Guest Blog Post: Dehydrating Dog Treats

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A special thank you to Kathryn for writing this up for us and teaching others how to dehydrate dog treats. 

The main reason I decided to buy a dehydrator to make my dogs’ treats was cost. Already dehydrated liver is very expensive. Why spend $4.00 for 4 ounces if I can buy grass-fed liver for $2.40/pound? I will dehydrate pretty much anything for my dogs. The process is really not unlike carving a Thanksgiving turkey more frequently.

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Dehydrating and General Preparation Tips
I bought the Nesco dehydrator and extra plastic fruit roll tiers. I find it easier to clean when the food is not directly on the plastic tier. Just rinse off the fat and throw it in the dishwasher.

I use plastic gloves (either food service or latex), a sharp kitchen knife or kitchen scissors. Total preparation time is roughly an hour depending on what is being cut up.

I cook all the meats at the highest temperature. The unit will be hot and the directions say to make sure nothing is around it so the air can go through. I just have it on my counter with a clear path.

The Meat Source
I must give credit to the co-op, San Francisco Raw Feeders (SFRAW), of which I am a member. SFRAW only sells the best meats from sustainable local farms. If your town doesn’t have a similar co-op specifically for pets, I’d look into farms, Whole Foods, or human food co-ops.

Gizzards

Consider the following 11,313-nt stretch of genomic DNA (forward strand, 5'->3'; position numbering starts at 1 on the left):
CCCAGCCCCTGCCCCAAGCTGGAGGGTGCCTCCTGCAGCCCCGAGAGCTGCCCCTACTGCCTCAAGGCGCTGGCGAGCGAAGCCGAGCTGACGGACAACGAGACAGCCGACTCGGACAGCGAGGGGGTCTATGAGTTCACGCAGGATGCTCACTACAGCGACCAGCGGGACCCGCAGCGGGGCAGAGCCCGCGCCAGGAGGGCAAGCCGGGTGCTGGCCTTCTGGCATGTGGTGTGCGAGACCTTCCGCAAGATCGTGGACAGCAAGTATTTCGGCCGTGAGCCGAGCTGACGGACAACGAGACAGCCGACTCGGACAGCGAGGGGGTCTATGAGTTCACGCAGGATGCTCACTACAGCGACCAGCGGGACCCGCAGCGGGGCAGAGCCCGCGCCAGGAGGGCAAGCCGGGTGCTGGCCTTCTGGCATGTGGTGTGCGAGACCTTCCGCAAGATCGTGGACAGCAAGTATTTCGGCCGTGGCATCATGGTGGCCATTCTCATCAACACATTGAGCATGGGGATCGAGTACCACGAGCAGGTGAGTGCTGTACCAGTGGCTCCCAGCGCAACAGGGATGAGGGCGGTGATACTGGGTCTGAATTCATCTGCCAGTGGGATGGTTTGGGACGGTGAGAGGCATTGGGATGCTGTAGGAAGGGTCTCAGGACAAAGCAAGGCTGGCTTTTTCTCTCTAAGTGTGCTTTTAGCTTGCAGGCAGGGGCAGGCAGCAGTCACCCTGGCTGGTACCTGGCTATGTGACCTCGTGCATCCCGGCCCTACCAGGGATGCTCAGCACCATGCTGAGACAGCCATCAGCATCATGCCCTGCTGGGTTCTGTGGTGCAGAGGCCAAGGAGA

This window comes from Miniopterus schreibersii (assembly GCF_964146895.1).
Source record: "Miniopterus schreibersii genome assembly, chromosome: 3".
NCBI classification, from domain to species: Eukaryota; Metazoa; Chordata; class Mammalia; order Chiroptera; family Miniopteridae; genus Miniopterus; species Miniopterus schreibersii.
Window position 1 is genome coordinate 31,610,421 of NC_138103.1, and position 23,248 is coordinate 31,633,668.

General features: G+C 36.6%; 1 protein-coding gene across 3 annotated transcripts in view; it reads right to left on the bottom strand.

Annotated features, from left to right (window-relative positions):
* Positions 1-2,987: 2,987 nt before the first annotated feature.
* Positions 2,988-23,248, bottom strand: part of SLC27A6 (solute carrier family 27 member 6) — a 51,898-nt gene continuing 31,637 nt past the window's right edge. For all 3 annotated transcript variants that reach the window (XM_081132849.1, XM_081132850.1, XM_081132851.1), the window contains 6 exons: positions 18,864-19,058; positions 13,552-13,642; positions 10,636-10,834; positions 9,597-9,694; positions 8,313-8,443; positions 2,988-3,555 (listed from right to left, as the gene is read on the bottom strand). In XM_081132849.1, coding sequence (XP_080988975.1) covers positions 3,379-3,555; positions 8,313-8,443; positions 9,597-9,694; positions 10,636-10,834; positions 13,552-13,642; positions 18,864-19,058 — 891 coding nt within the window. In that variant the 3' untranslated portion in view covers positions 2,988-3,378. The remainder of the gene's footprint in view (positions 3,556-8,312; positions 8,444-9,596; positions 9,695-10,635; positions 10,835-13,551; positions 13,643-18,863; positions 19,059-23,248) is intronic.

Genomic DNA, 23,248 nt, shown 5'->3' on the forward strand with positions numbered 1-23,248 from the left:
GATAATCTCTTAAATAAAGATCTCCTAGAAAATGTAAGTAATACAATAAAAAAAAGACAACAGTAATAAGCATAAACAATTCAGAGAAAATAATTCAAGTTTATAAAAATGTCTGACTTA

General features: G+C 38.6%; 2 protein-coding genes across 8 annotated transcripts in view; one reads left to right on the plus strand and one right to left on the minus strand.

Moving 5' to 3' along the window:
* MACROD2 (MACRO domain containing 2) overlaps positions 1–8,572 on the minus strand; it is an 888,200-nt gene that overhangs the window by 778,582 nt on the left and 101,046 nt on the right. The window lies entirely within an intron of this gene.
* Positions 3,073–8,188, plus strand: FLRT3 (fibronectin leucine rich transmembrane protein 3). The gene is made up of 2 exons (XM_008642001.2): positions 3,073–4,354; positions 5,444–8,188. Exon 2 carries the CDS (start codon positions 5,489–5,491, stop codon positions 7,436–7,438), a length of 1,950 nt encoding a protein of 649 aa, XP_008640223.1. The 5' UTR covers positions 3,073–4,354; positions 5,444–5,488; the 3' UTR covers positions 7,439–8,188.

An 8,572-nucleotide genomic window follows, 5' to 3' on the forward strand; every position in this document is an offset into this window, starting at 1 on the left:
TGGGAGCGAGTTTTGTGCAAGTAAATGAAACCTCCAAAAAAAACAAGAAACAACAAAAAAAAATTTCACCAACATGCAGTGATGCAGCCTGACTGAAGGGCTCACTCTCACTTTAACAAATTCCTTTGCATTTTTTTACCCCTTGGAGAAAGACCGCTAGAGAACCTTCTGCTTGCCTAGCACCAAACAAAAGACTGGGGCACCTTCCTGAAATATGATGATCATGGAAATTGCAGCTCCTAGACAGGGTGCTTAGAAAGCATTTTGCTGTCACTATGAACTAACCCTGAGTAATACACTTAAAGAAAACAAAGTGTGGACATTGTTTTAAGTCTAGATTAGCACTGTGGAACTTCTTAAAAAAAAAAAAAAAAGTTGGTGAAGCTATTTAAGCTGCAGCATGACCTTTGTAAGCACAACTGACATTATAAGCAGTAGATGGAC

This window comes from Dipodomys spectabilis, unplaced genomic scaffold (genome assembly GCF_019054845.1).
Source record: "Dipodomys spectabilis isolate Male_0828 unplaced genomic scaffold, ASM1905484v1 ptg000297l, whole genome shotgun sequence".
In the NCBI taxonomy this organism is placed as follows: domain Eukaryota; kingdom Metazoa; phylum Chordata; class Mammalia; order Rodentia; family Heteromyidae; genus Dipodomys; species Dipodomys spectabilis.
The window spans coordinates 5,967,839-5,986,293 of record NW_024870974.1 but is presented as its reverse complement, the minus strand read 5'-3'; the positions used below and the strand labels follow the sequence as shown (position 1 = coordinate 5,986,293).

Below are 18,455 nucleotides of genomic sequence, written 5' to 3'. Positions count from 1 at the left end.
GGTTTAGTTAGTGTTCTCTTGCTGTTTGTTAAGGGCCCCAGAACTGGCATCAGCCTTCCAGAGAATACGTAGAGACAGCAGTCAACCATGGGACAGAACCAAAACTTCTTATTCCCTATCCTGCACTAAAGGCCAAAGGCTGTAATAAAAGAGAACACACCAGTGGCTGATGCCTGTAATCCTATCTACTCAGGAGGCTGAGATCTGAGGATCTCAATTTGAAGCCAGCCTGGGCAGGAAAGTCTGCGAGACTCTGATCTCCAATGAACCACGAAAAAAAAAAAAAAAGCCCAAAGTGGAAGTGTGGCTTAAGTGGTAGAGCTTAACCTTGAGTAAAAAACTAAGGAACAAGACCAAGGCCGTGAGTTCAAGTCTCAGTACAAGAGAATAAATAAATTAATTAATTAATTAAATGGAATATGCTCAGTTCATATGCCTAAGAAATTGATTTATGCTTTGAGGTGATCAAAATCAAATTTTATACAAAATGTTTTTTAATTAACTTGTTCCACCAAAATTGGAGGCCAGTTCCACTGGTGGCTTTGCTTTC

Gizzards come out like leather and I believe they are more beneficial raw than cooked.

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Hearts
I buy a 5 pound bag of duck hearts and it will fill up all the tiers that come with the dehydrator. 10 pounds of turkey hearts will be at least 2 batches, maybe 3. I cut the tops off the turkey hearts with kitchen scissors and then cut them again length wise so they lay flat on the tray. My house smells like Thanksgiving! Duck hearts I cut lengthwise, again, to lay flat. Chicken hearts can remain whole. I do try to lay them in an orderly fashion but sadly I get impatient and just throw them on there for a minimum of 12 hours. I’m sure this adds to the time, but since it’s cooking while I sleep, it makes no difference to me. Simplicity is my motto.

Liver
Beef liver is very easy to cut up. I will either use a sharp kitchen knife or kitchen scissors. Depends on my wrists, 30 years of typing have made them worn. I suppose I should cut them up uniform but having astigmatism makes that impossible. I can’t draw a straight line let alone cut up slimy liver in perfect form. The plastic fruit roll trays are a must with liver. Be prepared for a liver smell when cooking. The smell doesn’t linger so I don’t mind. I have also used chicken, duck, or turkey liver and leave them whole. The total dehydration time is a minimum of 12 hours.

Tripe
How people dehydrate tripe is beyond me. I can only imagine what that smells like so I don’t go there.

Muscle meat
I slice as thin as I can until I get bored. Partially frozen is easier to cut versus thawed. The only downfall is the cold while holding onto it. The muscle meat dehydrates quicker than the hearts and liver, so I leave it on for 6-9 hours and check to make sure it’s cooked all the way through.

Ground Meat Patties
I will use ground meat and put some sweet potato puree or pumpkin and mix it together. I then get a spoonful and smash it on the tray. This is time consuming and I don’t make them often enough. I will dehydrate the patties for well over 14 hours.

Storage
Once they are finished I will portion them out into baggies and freeze what I am not going to use for the week. If the majority of the food is finished, the ones that are still a little red I just feed to them there when cool. Needless to say, I have an audience at the dehydrator. Like the seagulls or pelicans at the dock when the boats come in, hoping for some scraps.  The beauty of raw for the dogs, refreezing is not an issue.

Reviewed by W. Jean Dodds, DVM, June 20, 2013

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